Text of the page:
B. Specify, test, and clearly mark the switch for use with only specific circuit breaker types and manufacturers. This is generally thought to be impractical, because users want to be able to choose any manufacturer of and type of circuit breaker to feed the switch—especially on branch circuits where a BCELTS lives.

C. Specify, test, and clearly mark the switch for use with a fuse of a specific type and rating. This fuse may be internal to the device or external to the device and installed by the end user. It is this choice of a specific fuse that provides a reasonable balance of safety, usability, and economy.


Choice C above has been implemented by all the BCELTS manufacturers currently on the market. This includes ETC’s model SC1008 BCELTS which contains integral current-limiting fuses inside the device enclosure. In designing the SC1008, we reasoned that, if specific fuses were required to remain compliant with its UL Listing each and every time the BCELTS was installed, those fuses must be included inside the device. If not, where would the installer mount the required fuses? Or would they even get installed?

But what if there are no fuses inside a BCELTS?

Even if a manufacturer chose specific fuses as the method for SCCR testing and marking, they may have elected to leave the required fuses out of the product, thus placing the responsibility and cost on the installer to figure out how and where to locate the fuses. This can be a challenge, especially since some manufacturers don’t even supply the required specific external fuses with the BCELTS.  Often, the result is that the fuses just don’t get installed—thus violating the listing requirements of the BCELTS, voiding its short-circuit current rating (SCCR), and creating a potentially unsafe condition. The instruction manuals on these devices are often silent on the fact that the fuses are an absolute requirement of the product listing and are mandatory, not optional in a field installation. UL is taking action to have this documentation issue corrected.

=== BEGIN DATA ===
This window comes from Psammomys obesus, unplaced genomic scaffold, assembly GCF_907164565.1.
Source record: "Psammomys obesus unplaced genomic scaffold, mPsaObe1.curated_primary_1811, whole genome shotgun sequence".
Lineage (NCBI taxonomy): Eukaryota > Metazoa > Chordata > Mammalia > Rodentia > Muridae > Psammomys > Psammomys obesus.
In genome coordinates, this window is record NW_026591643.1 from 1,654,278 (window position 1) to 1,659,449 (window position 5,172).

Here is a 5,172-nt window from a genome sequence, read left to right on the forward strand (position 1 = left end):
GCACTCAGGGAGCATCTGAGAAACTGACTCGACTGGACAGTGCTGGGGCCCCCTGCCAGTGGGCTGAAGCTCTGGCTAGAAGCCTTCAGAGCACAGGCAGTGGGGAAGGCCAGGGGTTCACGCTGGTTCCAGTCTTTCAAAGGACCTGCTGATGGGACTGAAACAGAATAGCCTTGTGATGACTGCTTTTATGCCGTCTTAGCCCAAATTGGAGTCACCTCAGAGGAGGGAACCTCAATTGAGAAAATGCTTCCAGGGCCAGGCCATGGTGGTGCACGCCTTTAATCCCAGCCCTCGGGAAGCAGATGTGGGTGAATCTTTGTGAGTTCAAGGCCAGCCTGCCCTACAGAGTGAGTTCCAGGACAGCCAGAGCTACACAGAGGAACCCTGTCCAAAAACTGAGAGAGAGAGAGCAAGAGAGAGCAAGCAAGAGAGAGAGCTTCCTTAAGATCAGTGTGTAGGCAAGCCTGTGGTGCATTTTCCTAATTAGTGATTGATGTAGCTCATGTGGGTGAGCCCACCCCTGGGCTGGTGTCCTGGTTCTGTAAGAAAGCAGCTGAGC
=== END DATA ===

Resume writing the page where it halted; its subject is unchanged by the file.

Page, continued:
The ETC SC1008 Branch Circuit Emergency Lighting Transfer Switch is the only UL1008-compliant BCELTS currently on the market that includes fuses required by the UL1008 standard that are integral to the product. This results in a significantly lower cost and ease of installation when compared competitive BCELTS products from other manufacturers that do not have integral fuses.

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Steve Terry
Steve is currently the Director of Standards & Industry Relations at ETC. From 2004-2017 he was ETC’s VP of Research & Development where is led the group that is responsible for global new product development. Steve has had a long history of work in codes and standards. His 15 minutes of fame occurred when he chaired the USITT committee that created the internationally-accepted DMX512 standard in 1986.